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Protests starting in the summer of 2020, notedly in the US and UK, have brought together two constituencies: pre-existing anti-vaccine groups and newly formed oppositional COVID-19 groups. The oppositional COVID-19 groups vary in composition and nature, but the central focus is a disagreement about the seriousness and threat of COVID-19 and with the public health measures to control COVID-19. What unites many disparate interests is an aversion to mandates. The compulsion to undertake particular public health activities such as mask-wearing and vaccination is a complex topic of public attitudes and beliefs alongside public health goals and messaging. We aim to analyse social media discussions about facemask wearing and the adoption of potential vaccines for COVID-19. Using media monitoring software MeltwaterTM, we analyse English-language tweets for one year from 1st June 2020 until 1st June 2021. We pay particular attention to connections in conversations between key topics of concern regarding masks and vaccines across social media networks. We track where ideas and activist behaviours towards both health interventions have originated, have similarities, and how they have changed over time. Our aim is to provide an overview of the key trends and themes of discussion concerning attitudes to and adoption of health measures in the control of COVID-19 and how publics react when confronted with mandatory policies. We draw on an already extensive literature about mandatory vaccination policies to inform our assessment, from psychology and behavioural science to ethics, political theory, sociology, and public policy.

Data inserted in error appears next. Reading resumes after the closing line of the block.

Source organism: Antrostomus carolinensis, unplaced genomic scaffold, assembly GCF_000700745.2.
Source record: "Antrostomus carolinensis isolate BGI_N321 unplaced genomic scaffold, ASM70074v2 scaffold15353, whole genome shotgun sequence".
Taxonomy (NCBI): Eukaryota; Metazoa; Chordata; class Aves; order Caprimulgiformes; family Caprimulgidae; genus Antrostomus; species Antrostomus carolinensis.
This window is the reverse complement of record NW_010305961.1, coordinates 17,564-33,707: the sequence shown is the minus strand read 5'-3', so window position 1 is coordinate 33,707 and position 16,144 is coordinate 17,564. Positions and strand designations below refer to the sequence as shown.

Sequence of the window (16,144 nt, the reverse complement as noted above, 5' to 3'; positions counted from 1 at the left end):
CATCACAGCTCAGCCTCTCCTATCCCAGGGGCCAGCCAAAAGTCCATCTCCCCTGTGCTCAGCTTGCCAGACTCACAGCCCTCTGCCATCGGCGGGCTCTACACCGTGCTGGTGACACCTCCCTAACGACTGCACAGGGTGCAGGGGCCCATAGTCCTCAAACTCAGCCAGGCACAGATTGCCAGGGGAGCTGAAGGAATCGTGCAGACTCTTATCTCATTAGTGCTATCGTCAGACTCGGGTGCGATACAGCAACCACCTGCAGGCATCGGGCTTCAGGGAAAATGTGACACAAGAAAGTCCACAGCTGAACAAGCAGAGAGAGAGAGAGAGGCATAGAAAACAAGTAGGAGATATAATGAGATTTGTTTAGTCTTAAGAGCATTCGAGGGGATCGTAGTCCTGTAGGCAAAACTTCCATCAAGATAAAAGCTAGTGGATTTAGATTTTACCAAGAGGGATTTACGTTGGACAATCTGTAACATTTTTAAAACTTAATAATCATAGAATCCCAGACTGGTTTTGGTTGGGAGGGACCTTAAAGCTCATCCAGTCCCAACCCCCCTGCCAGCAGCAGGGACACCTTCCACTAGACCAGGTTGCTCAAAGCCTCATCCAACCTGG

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Journal article



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COVID-19, Mandates, Mandatory, Mask, Policy, Vaccine